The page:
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    4. Care to read the thoughts of a man chosen to tutor an emperor? Seneca the Younger lived in the opening century of the Roman Empire, and was such an accomplished author that even the early Roman Church tried to claim him. I've previously read a collection of his letters (Letters from a Stoic), part of an exchange between Seneca and his friend Lucilius, but Analogs and Essays is far more sharply focused. The theme of the letters ran toward the general; here, Seneca writes on particular topics, beg [...]

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    5. I have read Meditations and The art of Living. Both of them I enjoyed more than these books/letters. I simply found that there was too long between those truly inspiring and timeless guidings, which Meditations was full of.The last book is still unread, but I needed a break from this kind of reading.

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    6. Stoic thought in the format of dialogues to mother and some friends & letters recording travels and advice. Liked the dialogue with Serenus on tranquility of mind which deals with questions of moral purpose. Good intro to stoicism via this Roman statesman. Hope to keep reading this genre more with time.

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    7. Good introduction to Seneca but I think his "Letters from a Stoic" or Marcus Aurelius' Meditations would be better first choices to Stoicism. Also, this book has such a density of thought to it that multiple readings are required for even moderate understanding of his messages.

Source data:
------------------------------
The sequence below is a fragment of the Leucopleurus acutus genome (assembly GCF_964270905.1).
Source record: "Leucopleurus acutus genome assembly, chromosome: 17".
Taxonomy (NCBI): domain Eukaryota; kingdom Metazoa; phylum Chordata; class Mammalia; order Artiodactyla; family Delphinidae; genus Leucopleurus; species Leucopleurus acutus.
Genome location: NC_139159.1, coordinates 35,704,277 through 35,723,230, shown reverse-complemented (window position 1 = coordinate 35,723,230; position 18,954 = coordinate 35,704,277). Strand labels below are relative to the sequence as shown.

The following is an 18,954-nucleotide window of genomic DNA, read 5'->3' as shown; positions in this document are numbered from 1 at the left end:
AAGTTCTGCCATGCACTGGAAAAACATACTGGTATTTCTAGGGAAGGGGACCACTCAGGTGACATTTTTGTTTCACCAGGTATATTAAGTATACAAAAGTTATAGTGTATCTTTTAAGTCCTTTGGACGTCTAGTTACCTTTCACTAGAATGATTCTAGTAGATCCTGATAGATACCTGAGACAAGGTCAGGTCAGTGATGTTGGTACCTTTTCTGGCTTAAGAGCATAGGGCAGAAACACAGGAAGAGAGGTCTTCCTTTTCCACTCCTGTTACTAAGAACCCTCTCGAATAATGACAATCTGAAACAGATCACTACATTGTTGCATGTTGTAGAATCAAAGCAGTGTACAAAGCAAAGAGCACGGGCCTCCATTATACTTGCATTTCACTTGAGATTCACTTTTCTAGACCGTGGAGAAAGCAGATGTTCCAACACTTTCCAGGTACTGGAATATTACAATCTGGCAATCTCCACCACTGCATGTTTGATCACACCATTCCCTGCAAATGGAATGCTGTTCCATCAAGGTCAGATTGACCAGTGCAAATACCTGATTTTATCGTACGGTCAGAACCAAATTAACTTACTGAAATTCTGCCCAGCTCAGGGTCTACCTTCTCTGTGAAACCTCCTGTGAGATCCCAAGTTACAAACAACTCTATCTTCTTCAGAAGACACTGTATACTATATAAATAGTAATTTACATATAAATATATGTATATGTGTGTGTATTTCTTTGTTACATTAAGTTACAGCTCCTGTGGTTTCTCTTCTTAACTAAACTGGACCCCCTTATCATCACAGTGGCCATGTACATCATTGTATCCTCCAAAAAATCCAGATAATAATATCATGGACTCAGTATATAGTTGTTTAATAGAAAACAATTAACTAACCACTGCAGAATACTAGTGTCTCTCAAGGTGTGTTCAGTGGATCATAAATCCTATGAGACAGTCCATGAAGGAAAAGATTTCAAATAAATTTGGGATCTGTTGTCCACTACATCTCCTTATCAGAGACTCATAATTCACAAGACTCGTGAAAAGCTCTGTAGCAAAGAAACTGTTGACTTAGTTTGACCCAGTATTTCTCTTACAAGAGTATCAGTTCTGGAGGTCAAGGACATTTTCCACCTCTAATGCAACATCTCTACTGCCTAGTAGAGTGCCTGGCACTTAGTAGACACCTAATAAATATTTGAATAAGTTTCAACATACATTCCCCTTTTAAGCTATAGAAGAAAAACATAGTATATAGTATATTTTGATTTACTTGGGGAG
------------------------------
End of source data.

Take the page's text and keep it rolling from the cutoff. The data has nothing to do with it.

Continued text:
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    8. This book did not meet my expectations, but party it is my fault. I should have gone for Letter to a Stoic, by the same author as I was more interested in Seneca's philosophical thought and not his literature. Obviously, I did find some his philosophy but maybe not at the extend I had expected it.

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    9. An excellent collection of works of Lucius Annaeus Seneca. Politician, Lawyer, philosopher, and tutor to the man who would become the emperor Nero.A must read author!

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    10. Bilingual edition preferred.

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    11. “By the toil of others we are led into the presence of things which have been brought from darkness into light. We are excluded from no age, but we have access to them all; and if we are prepared in loftiness of mind to pass beyond the narrow confines of human weakness, there is a long period of time through which we can roam.”

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    12. Excellent. surprisingly easy read. Reminds me of Emerson.

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    13. If nothing else, Seneca is a wonderfully opinionated man. He is really quite quotable, and many of his ideas smack of truth. I most enjoyed 'On Tranquility of Mind' to his friend Serenus. I did like the letter to his mother, and I agree with a lot of his opinions, but I was irritated a little too often by the blatant sexism. I know that's what it was like back then and in that country, but I'm still entitled to my reaction. It shocks me how little people's basic natures have changed between now [...]

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    14. While the material in this compilation tends to be a bit repetitive, there are still useful nuggets of wisdom scattered throughout. The dialogues 'On Tranquility of Mind' and 'On the Shortness of Life' were definitely the highlights, and if I re-read in the future I will likely skip the letters altogether (they're quick, but don't add much that isn't covered in the dialogues).

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    15. A fascinating look into the turbulent world and incisive mind of one of ancient Rome's great thinkers and statesmen.